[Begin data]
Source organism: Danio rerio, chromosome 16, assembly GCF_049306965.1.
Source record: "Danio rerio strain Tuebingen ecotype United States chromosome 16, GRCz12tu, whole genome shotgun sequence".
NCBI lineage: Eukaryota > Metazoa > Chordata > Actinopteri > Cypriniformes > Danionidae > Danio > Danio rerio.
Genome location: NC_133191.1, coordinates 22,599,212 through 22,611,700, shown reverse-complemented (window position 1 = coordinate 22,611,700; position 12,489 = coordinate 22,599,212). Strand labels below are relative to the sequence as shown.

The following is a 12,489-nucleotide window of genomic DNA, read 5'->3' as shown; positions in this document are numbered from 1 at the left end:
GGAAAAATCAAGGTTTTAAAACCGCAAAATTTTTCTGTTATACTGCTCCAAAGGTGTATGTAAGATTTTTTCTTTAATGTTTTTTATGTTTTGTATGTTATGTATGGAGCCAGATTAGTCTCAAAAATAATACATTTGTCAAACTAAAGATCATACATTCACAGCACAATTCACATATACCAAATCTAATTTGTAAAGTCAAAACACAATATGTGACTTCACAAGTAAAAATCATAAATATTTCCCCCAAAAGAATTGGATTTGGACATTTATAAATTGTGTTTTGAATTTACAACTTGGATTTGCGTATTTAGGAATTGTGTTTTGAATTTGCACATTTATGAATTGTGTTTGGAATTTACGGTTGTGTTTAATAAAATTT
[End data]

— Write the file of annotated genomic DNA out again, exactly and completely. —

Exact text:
Source organism: Danio rerio, chromosome 16, assembly GCF_049306965.1.
Source record: "Danio rerio strain Tuebingen ecotype United States chromosome 16, GRCz12tu, whole genome shotgun sequence".
NCBI lineage: Eukaryota > Metazoa > Chordata > Actinopteri > Cypriniformes > Danionidae > Danio > Danio rerio.
Genome location: NC_133191.1, coordinates 22,599,212 through 22,611,700, shown reverse-complemented (window position 1 = coordinate 22,611,700; position 12,489 = coordinate 22,599,212). Strand labels below are relative to the sequence as shown.

The following is a 12,489-nucleotide window of genomic DNA, read 5'->3' as shown; positions in this document are numbered from 1 at the left end:
GGAAAAATCAAGGTTTTAAAACCGCAAAATTTTTCTGTTATACTGCTCCAAAGGTGTATGTAAGATTTTTTCTTTAATGTTTTTTATGTTTTGTATGTTATGTATGGAGCCAGATTAGTCTCAAAAATAATACATTTGTCAAACTAAAGATCATACATTCACAGCACAATTCACATATACCAAATCTAATTTGTAAAGTCAAAACACAATATGTGACTTCACAAGTAAAAATCATAAATATTTCCCCCAAAAGAATTGGATTTGGACATTTATAAATTGTGTTTTGAATTTACAACTTGGATTTGCGTATTTAGGAATTGTGTTTTGAATTTGCACATTTATGAATTGTGTTTGGAATTTACGGTTGTGTTTAATAAAATTT